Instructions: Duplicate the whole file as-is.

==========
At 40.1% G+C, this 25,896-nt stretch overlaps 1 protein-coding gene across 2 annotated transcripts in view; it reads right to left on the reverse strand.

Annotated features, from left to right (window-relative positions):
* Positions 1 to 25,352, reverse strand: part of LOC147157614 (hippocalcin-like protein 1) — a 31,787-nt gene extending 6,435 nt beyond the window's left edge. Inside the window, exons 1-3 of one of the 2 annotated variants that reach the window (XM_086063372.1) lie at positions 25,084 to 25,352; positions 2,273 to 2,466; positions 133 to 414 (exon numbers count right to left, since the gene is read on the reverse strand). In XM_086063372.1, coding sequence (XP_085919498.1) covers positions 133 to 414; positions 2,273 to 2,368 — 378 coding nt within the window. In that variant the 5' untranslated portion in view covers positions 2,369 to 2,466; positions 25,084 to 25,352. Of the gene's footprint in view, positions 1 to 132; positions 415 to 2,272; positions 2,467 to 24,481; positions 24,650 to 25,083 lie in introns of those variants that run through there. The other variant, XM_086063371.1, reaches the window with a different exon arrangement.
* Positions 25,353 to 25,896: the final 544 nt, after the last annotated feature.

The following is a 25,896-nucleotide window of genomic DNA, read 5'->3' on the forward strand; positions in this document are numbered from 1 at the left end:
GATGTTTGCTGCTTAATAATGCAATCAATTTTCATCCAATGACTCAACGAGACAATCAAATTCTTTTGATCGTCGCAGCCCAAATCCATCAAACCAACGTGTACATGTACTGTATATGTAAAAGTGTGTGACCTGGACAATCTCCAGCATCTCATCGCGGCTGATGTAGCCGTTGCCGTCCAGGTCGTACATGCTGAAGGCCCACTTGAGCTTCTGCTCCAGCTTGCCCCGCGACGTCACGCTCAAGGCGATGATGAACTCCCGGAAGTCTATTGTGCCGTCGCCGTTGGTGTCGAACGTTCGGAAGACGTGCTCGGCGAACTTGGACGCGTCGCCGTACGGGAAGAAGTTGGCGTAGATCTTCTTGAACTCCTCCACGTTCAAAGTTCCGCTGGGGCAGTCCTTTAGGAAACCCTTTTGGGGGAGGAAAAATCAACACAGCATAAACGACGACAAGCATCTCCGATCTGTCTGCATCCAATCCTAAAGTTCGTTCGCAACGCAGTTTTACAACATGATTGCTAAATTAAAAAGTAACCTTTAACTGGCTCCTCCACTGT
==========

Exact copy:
At 40.1% G+C, this 25,896-nt stretch overlaps 1 protein-coding gene across 2 annotated transcripts in view; it reads right to left on the reverse strand.

Annotated features, from left to right (window-relative positions):
* Positions 1 to 25,352, reverse strand: part of LOC147157614 (hippocalcin-like protein 1) — a 31,787-nt gene extending 6,435 nt beyond the window's left edge. Inside the window, exons 1-3 of one of the 2 annotated variants that reach the window (XM_086063372.1) lie at positions 25,084 to 25,352; positions 2,273 to 2,466; positions 133 to 414 (exon numbers count right to left, since the gene is read on the reverse strand). In XM_086063372.1, coding sequence (XP_085919498.1) covers positions 133 to 414; positions 2,273 to 2,368 — 378 coding nt within the window. In that variant the 5' untranslated portion in view covers positions 2,369 to 2,466; positions 25,084 to 25,352. Of the gene's footprint in view, positions 1 to 132; positions 415 to 2,272; positions 2,467 to 24,481; positions 24,650 to 25,083 lie in introns of those variants that run through there. The other variant, XM_086063371.1, reaches the window with a different exon arrangement.
* Positions 25,353 to 25,896: the final 544 nt, after the last annotated feature.

The following is a 25,896-nucleotide window of genomic DNA, read 5'->3' on the forward strand; positions in this document are numbered from 1 at the left end:
GATGTTTGCTGCTTAATAATGCAATCAATTTTCATCCAATGACTCAACGAGACAATCAAATTCTTTTGATCGTCGCAGCCCAAATCCATCAAACCAACGTGTACATGTACTGTATATGTAAAAGTGTGTGACCTGGACAATCTCCAGCATCTCATCGCGGCTGATGTAGCCGTTGCCGTCCAGGTCGTACATGCTGAAGGCCCACTTGAGCTTCTGCTCCAGCTTGCCCCGCGACGTCACGCTCAAGGCGATGATGAACTCCCGGAAGTCTATTGTGCCGTCGCCGTTGGTGTCGAACGTTCGGAAGACGTGCTCGGCGAACTTGGACGCGTCGCCGTACGGGAAGAAGTTGGCGTAGATCTTCTTGAACTCCTCCACGTTCAAAGTTCCGCTGGGGCAGTCCTTTAGGAAACCCTTTTGGGGGAGGAAAAATCAACACAGCATAAACGACGACAAGCATCTCCGATCTGTCTGCATCCAATCCTAAAGTTCGTTCGCAACGCAGTTTTACAACATGATTGCTAAATTAAAAAGTAACCTTTAACTGGCTCCTCCACTGT